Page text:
On Killing: The Psychological Cost of Learning to Kill in War and Society

22 Jun 2009

by Dave Grossman

The good news is that most soldiers are loath to kill. But armies have developed sophisticated ways of overcoming this instinctive aversion. And contemporary civilian society, particularly the media, replicates the army's conditioning techniques, and, according to Lt. Col. Dave Grossman's thesis, is responsible for our rising rate of murder among the young. Upon its initial publication, ON KILLING was hailed as a landmark study of the techniques the military uses to overcome the powerful reluctance to kill, of how killing affects soldiers, and of the societal implications of escalating violence. Now, Grossman has updated this classic work to include information on 21st-century military conflicts, recent trends in crime, suicide bombings, school shootings, and more. The result is a work certain to be relevant and important for decades to come.

Pages: 416

Publisher: Back Bay Books

Overall: 53% of the 218 mentions are positive, 35% are neutral and 12% are negative.

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218 mentions sorted by:
  • >Do some research on killology and maybe read https://www.amazon.com/Killing-Psychological-Cost-Learning-Society/dp/0316040932 "Educate yourself shitlord" is not an argument. It's a cheap deflect people that like to make up numbers (99.99%!!11) use when they cannot prove what they say. >Why do you think are there only a handful of Muslims actually committing terrorist attacks? What do you think is the reasoning behind that? There are also people aiding them and inciting others. France close down 3 mosques - 334 war grade weapons found - 223 arrests. Islamist extremists hide huge stockpile of weapons near German mosque. There are plenty more of links of other mosques if search on google...this fact alone proves that your idea of "just because they believe it's good doesn't mean they do it" is wrong. Are you going to say this was just a "coincidence"? That they aren't being helped by the local mosques?
    1 points in /r/videos by UnavailableUsername_ | 27 May 2017
  • Do some research on killology and maybe read https://www.amazon.com/Killing-Psychological-Cost-Learning-Society/dp/0316040932 There is a reason we have to train even soldiers to kill. But let me ask you this. If you think terrorist ideology is intrinsic with Muslims and they all get a nice time in heaven if they die fighting jihad. Why do you think are there only a handful of Muslims actually committing terrorist attacks? What do you think is the reasoning behind that?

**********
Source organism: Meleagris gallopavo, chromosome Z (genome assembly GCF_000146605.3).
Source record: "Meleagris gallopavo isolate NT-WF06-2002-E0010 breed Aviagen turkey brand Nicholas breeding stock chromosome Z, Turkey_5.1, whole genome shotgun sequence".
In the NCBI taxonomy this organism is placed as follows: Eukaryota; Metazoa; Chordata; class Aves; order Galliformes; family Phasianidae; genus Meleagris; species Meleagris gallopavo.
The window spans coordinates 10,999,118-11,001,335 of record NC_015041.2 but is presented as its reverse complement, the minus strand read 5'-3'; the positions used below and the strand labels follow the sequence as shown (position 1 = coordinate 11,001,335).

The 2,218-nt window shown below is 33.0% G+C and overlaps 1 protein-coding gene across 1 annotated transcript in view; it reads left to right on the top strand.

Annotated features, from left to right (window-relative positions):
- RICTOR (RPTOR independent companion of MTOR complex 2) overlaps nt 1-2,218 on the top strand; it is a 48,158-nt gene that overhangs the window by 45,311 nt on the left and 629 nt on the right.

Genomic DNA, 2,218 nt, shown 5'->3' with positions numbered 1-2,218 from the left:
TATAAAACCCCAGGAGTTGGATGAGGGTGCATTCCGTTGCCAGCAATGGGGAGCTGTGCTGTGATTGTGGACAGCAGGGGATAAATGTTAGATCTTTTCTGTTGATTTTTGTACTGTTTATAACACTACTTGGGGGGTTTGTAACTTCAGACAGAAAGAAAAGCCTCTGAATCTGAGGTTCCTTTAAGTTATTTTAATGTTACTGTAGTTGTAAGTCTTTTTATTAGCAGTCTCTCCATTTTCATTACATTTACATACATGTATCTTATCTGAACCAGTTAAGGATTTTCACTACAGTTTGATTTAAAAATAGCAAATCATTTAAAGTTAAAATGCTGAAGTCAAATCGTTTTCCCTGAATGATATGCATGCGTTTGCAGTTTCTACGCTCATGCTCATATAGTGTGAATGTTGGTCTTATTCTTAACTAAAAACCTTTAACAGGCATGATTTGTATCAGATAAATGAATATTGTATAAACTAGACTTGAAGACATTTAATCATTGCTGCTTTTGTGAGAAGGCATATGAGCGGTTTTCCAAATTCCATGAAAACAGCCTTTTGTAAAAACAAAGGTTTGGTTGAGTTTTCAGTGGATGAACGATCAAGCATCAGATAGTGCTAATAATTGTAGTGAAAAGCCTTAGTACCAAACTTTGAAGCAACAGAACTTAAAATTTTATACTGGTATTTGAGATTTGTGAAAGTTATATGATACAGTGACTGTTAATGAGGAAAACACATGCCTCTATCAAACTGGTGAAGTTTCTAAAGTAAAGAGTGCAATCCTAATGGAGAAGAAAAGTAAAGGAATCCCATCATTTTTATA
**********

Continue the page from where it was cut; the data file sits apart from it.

2 points in /r/videos by photenth | 27 May 2017
  • Sure; continue to be naive and ignorant. Here's a link for you to become enlightened. https://www.amazon.com/Killing-Psychological-Cost-Learning-Society/dp/0316040932
    0 points in /r/worldnews by warmwaffles | 07 May 2017
  • On Killing is a pretty good one that talks about how soldiers have adapted through the ages to overcome the aversion to killing. A bunch of the 12B's in my platoon were reading it and I didn't even know they could read.
    4 points in /r/army by Andy5416 | 04 May 2017
  • On Killing: The Psychological Cost of Learning to Kill in War and Society https://www.amazon.com/dp/0316040932/ref=cm_sw_r_cp_api_nNmczbEJ70HEP
    1 points in /r/politics by tasslehawf | 02 May 2017
  • https://www.amazon.com/Killing-Psychological-Cost-Learning-Society/dp/0316040932 This book talks about the natural aversion we have when killing another human and the study they did after WWII and how they learned to train today's soldiers to kill more effectively. The main method is the use of life-like targets from silhouettes to mannequins. Also the use of video like games for training; they learned this from the kids who played "Duck Hunt". The kids who grew up playing "Duck Hunt" significantly cut the learning curve how to shoot a pistol and hitting the target.